<?xml version="1.0" encoding="utf-8"?>
<Project ToolsVersion="4.0" xmlns="http://schemas.microsoft.com/developer/msbuild/2003">

  <!-- Make sure web.config will be there even for package/publish -->
  <Target Name="CopyWebTemplateConfig" BeforeTargets="Build">
    <Copy SourceFiles="web.template.config"
          DestinationFiles="web.config"/>
  </Target>
  
  <PropertyGroup>
    <PrepareForRunDependsOn>
      $(PrepareForRunDependsOn);
      UpdateWebConfigBeforeRun;
    </PrepareForRunDependsOn>
  </PropertyGroup>

  <!-- This target will run right before you run your app in Visual Studio -->
  <Target Name="UpdateWebConfigBeforeRun">
    <Message Text="Configuration: $(Configuration): web.dev.$(Configuration).config"/>
    <TransformXml Source="web.template.config"
              Transform="web.dev.$(Configuration).config"
              Destination="web.config" />
  </Target>

  <!-- Exclude the config template files from the created package -->
  <Target Name="ExcludeCustomConfigTransformFiles" BeforeTargets="ExcludeFilesFromPackage">
    <ItemGroup>
      <ExcludeFromPackageFiles Include="web.template.config;web.dev.*.config"/>
    </ItemGroup>
    <Message Text="ExcludeFromPackageFiles: @(ExcludeFromPackageFiles)" Importance="high"/>
  </Target>
</Project>

Let me explain this a bit. I have created the CopyWebTemplateConfig target which will always copy web.template.config to web.config on build, even if you are not debugging your application in Visual Studio. This is needed because we still need to support the package/publish process of Visual Studio. Then I extended the property PrepareForRunDependsOn to include the UpdateWebConfigBeforeRun target. This property is used to identify the list of targets which needs to be executed before any managed project is run from Visual Studio. In this target I am using the TransformXml task to transform web.template.config, using the correct web.dev.***.config file. After that your app starts up using the correct web.config based on  your build configuration.

After that I have another target ExcludeCustomConfigTransformsFiles, which I inject into the package/publish process via the attribute BeforeTargets=”ExcludeFilesFromPackage”. This is needed because we do not want these files to be included when the application is packaged or published.

So that is really all there is to it. To explain the package/publish process a bit more for this scenario. When you package/publish web.debug.config or web.release.config, depending on build configuration, will still be used. But ultimately the file that it is transforming is web.template.config, so you may have to adjust depending on what you have in that file. Questions/Comments?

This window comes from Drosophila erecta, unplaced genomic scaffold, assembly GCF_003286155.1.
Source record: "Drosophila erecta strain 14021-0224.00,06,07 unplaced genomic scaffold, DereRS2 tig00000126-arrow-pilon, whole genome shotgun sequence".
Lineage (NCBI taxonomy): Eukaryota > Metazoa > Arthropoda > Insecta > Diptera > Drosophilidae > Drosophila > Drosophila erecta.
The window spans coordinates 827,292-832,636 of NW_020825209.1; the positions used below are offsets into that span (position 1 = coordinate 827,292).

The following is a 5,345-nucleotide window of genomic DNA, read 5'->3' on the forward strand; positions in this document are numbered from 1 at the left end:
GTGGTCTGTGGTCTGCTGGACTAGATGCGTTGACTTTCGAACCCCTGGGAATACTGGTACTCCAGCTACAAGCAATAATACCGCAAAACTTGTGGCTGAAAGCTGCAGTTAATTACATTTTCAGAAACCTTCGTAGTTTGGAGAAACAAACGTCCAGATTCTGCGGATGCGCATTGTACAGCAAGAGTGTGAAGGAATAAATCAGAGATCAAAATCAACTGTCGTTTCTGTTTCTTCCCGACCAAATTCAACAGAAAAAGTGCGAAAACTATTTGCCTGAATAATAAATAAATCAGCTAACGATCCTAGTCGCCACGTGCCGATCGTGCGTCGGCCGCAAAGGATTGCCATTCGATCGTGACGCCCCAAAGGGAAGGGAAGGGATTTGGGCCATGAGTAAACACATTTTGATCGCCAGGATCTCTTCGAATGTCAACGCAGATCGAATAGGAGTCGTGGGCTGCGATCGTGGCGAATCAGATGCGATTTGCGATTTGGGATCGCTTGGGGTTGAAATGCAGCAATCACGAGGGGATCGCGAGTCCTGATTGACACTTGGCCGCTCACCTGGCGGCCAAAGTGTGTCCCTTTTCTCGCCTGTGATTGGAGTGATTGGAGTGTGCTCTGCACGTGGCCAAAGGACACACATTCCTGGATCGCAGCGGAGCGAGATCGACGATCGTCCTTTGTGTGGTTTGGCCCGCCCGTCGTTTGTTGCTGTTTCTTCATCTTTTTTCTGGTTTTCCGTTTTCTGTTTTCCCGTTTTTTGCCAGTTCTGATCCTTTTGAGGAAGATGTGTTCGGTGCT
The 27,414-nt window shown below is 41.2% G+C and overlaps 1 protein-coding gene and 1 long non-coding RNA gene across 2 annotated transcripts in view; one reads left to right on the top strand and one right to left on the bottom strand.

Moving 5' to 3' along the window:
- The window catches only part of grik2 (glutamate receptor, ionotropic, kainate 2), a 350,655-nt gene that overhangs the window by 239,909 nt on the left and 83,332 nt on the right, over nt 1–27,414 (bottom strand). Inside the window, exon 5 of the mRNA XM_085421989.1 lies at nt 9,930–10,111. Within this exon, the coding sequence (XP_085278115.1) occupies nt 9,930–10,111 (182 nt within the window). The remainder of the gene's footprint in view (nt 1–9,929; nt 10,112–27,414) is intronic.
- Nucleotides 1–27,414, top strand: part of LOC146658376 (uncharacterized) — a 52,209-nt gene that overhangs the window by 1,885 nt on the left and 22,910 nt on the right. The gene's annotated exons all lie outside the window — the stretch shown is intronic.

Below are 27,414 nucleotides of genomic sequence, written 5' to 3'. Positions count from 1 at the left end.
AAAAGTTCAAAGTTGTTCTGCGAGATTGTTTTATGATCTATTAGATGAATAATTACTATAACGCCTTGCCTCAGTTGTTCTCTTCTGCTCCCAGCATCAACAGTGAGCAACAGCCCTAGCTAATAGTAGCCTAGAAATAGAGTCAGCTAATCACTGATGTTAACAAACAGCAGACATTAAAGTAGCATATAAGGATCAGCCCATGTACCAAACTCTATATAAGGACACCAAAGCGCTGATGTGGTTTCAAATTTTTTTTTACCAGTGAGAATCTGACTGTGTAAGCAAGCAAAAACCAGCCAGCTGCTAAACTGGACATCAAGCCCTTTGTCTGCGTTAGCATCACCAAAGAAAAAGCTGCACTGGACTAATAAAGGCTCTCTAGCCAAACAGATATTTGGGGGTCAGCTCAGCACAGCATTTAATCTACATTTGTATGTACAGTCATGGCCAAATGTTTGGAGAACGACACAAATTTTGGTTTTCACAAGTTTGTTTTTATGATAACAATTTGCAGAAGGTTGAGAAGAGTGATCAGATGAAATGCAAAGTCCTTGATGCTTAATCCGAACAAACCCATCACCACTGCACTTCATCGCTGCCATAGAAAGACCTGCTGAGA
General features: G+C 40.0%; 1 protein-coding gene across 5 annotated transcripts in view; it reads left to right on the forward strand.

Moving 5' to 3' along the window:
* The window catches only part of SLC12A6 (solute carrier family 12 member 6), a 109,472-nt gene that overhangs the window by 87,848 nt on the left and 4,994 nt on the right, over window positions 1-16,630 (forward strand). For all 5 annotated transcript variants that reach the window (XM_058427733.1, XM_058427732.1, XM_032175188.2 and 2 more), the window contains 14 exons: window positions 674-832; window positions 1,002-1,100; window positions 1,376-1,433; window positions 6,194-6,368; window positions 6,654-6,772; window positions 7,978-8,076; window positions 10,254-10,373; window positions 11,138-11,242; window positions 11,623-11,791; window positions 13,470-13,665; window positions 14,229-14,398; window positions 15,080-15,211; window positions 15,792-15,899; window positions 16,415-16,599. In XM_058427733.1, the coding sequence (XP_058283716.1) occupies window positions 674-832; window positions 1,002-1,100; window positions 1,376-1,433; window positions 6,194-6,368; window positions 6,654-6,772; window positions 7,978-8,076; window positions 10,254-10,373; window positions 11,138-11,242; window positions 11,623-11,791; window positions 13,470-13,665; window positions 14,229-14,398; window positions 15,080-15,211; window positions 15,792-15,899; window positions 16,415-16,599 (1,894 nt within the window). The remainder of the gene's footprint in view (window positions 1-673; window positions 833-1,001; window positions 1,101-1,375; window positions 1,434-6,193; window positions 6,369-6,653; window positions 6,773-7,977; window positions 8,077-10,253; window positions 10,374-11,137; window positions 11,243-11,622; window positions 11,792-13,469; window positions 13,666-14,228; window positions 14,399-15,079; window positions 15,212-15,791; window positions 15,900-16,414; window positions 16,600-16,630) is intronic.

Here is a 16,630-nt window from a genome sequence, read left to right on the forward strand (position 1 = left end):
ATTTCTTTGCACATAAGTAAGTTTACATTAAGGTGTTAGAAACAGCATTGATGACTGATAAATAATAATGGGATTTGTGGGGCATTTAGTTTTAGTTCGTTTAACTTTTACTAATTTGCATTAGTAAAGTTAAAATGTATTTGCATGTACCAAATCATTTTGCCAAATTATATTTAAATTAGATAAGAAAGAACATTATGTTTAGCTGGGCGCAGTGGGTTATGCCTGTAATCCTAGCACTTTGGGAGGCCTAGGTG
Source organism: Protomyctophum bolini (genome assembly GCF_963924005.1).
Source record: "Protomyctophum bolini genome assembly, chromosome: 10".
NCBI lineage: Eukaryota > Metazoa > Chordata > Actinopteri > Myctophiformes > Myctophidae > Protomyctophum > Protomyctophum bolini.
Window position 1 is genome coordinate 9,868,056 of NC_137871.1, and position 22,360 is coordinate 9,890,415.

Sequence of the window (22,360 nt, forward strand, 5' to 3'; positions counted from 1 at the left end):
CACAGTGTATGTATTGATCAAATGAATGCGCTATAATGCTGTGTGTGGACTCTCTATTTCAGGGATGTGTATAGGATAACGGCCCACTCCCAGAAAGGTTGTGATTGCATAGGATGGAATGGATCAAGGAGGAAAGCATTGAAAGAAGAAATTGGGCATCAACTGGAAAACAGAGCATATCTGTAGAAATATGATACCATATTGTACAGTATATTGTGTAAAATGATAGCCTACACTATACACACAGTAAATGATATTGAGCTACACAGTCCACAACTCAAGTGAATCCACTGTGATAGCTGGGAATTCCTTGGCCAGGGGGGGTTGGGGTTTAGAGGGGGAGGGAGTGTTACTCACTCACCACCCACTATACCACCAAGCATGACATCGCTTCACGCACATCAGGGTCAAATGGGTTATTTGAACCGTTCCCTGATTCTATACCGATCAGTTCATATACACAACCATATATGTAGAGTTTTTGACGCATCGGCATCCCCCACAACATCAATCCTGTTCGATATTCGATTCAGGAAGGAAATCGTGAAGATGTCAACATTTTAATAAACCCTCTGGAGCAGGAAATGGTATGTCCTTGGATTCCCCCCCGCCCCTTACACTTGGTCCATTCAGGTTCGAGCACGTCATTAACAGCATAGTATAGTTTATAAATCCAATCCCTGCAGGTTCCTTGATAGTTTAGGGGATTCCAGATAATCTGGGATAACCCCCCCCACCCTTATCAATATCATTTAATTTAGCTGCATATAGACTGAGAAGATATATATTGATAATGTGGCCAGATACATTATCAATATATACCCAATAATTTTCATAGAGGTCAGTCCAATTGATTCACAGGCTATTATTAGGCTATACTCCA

Sayed Ibrahim Hashimi - @sayedihashimi

msbuild | MSDeploy | Web Publishing Pipeline Thursday, October 21, 2010 7:13:26 AM (GMT Daylight Time, UTC+01:00)  #     | 

Extending XML (web.config) Config transformation

Last week on StackOverflow I answered a question, Make web.config transformations working locally and in a response to my answer the question asker asked me if I would be able to a question he posed earlier Advanced tasks using web.config transformation. Evidently he is really interested in config transformations! I don’t blame him, I’m really into them as well.

In his question he asks (summarizing) can we replace portions of attribute values instead of this entire attribute? So for instance you have the following in your web.config. Below is two sets of appSettings one from Dev and the other from Prod (taken from the original question).

<!-- DEV ENTRY -->
<appSettings>
 <add key="serviceName1_WebsService_Url" value="http://wsServiceName1.dev.domain.com/v1.2.3.4/entryPoint.asmx" />
 <add key="serviceName2_WebsService_Url" value="http://ma1-lab.lab1.domain.com/v1.2.3.4/entryPoint.asmx" />
</appSettings>

<!-- PROD ENTRY -->
<appSettings>
 <add key="serviceName1_WebsService_Url" value="http://wsServiceName1.prod.domain.com/v1.2.3.4/entryPoint.asmx" />
 <add key="serviceName2_WebsService_Url" value="http://ws.ServiceName2.domain.com/v1.2.3.4/entryPoint.asmx" />
</appSettings>

In the above we just want to replace dev with prod and ma1-lab.lab1.domain with ws.ServiceName2.domain. For those wondering currently we have the following transformations out of the box.

  • Replace – Replaces the entire element
  • Remove – Removes the entire element
  • RemoveAll – Removes all matching elements